Whether you use a kata or not, it is important to carry things centrally on your head.

Edward, a Sierra Leonean, recalls his early days:

When I first started to tote, I carried wood with my head cocked to one side. As the loads got heavier, my neck would ache with the strain. But the real trouble came when I began to tote buckets of water. Since you can’t balance water properly unless your head is straight, the water would spill out, and my clothes would get soaked. I hated that. It was the soakings, more than anything else, that made me straighten up.”

Yet, there’s more to the art than comfortably and centrally situating the item to be carried.

An experienced head-toter will keep things in place on his head by numerous, slight corrective movements of his neck.

It’s like trying to balance an upright stick on your finger.

You don’t just put it there and hope it doesn’t fall.

Rather, you must constantly adjust the position of your finger to suit the movement of the stick.

And just as a heavier stick is easier to balance than a light one, so a weighty load is often easier to balance on the head.

Most Africans learn the skill early in life by imitating older children and grown-ups.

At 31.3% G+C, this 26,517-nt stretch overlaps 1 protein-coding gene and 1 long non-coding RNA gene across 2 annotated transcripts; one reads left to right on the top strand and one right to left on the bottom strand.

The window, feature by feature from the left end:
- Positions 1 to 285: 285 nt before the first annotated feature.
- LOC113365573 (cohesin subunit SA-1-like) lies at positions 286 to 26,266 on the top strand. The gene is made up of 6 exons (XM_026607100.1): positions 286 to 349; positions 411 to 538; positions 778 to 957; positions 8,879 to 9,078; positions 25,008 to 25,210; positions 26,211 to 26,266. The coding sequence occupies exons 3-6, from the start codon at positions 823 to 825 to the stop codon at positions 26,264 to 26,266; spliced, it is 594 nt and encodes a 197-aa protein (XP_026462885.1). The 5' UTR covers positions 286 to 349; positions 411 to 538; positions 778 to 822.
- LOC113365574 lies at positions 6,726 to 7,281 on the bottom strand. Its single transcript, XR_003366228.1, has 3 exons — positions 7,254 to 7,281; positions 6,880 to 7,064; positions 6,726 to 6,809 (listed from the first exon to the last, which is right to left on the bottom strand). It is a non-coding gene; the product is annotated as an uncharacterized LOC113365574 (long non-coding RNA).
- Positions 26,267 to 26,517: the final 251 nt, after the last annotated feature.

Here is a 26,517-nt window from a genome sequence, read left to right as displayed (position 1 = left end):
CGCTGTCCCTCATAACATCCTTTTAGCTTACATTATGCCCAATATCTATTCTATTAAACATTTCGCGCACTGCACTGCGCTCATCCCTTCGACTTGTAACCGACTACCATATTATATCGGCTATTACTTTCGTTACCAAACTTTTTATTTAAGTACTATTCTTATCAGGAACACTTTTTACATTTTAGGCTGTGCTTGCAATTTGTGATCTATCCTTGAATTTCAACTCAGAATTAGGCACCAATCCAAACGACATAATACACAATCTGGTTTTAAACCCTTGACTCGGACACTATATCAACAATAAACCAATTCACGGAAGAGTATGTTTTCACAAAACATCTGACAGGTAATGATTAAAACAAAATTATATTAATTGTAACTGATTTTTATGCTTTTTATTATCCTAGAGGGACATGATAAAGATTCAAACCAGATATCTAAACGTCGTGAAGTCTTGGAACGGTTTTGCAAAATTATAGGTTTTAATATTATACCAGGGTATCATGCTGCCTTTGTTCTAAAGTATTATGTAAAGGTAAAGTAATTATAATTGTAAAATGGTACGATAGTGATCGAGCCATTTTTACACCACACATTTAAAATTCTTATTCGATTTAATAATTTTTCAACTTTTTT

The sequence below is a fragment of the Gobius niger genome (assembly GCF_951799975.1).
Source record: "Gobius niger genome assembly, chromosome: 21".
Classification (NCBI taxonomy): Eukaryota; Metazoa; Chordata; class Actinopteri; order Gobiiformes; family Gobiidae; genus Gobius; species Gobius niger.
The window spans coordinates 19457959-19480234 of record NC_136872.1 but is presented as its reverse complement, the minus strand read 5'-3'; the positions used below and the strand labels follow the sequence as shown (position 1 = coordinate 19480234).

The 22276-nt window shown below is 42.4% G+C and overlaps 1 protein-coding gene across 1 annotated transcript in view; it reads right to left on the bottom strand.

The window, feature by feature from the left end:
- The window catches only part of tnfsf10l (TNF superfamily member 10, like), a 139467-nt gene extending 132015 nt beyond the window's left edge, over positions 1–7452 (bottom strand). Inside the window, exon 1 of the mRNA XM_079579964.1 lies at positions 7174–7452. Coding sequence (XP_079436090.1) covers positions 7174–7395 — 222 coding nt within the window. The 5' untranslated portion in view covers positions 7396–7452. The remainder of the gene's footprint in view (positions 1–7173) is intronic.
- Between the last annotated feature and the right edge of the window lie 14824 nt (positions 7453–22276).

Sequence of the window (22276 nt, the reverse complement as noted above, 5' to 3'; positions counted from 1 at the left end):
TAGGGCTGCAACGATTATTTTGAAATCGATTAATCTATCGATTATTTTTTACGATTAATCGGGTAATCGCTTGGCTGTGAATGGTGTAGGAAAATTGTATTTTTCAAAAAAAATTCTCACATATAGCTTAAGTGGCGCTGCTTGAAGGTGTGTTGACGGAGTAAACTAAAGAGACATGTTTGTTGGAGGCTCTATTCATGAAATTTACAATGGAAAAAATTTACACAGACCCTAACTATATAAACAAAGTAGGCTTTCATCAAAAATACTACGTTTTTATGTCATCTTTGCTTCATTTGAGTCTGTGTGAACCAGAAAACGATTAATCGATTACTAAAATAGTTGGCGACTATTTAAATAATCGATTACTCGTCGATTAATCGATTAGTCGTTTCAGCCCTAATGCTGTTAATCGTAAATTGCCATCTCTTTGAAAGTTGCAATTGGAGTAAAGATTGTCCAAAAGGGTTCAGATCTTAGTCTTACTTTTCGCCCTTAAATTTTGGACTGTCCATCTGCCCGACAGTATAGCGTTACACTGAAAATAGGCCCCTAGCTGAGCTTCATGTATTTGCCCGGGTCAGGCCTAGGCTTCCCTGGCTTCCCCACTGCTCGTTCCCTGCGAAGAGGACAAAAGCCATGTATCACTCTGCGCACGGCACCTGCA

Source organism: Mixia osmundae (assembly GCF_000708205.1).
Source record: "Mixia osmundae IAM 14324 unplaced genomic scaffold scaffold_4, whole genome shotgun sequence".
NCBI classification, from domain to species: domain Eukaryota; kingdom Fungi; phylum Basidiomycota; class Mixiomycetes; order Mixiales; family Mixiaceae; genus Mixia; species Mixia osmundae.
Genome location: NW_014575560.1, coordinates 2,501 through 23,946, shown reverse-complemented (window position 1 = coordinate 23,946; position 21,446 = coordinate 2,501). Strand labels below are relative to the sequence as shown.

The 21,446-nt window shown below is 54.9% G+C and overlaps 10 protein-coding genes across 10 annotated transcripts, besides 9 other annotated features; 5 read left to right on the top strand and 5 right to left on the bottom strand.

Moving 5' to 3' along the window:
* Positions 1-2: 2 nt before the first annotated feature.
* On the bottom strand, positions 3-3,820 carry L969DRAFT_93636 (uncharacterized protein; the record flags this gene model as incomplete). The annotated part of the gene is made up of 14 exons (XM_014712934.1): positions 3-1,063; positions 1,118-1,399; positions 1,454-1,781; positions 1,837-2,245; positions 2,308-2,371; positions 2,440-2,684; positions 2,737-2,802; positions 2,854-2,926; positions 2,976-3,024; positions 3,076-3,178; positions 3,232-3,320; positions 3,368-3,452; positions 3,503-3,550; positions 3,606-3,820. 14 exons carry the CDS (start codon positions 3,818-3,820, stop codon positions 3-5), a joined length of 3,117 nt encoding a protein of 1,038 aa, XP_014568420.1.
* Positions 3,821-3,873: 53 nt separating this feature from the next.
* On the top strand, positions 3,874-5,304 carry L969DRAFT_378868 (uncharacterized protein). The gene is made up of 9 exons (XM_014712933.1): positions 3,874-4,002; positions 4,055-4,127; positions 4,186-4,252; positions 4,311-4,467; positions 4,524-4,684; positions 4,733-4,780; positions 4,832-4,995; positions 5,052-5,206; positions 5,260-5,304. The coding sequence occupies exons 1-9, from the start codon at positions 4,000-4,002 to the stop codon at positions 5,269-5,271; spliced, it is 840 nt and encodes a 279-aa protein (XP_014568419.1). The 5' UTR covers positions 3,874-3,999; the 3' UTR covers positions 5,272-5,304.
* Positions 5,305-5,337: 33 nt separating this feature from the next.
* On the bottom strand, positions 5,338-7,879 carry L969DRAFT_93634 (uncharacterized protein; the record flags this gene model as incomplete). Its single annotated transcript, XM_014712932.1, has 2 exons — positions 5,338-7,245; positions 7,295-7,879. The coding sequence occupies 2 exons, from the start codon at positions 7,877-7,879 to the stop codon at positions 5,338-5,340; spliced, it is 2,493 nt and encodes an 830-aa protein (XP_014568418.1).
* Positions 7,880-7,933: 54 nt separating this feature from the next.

Emmanual is one-and-a-half years old and still a little unsteady on his feet.

When he was given a small can of water to tote, he held it on his head with both hands.

It slid about, and some of the water sloshed out, but it was clear that he had grasped the idea.

By the time he is five, the water will not spill.

At seven he will be an expert.

A practical and beneficial skill of head-toting

A vector image of a man carrying a load on the head.

Far from being merely a novel way to carry things, head-toting is a practical skill for African life.

The Cambridge Encyclopedia of Africa states:

Human porterage . . . is undoubtedly still one of Africa’s principal means of moving goods at the local level.”

And for those who are used to it, loads are carried most easily on the head.

Apart from carrying things more comfortably, putting things on the head leaves your hands free.

You can even be shaded from the sun or sheltered from the rain.

Add to this the physical benefits: grace, balance, and strength.

The book Tropical Surgery states:

The country people [in the tropics], who are often accustomed to walking with head loads, have well-developed back muscles and good posture. They seldom suffer from back strain.”
Clearly, head-toting is not a skill to belittle.

But unless you’re an expert, don’t try it!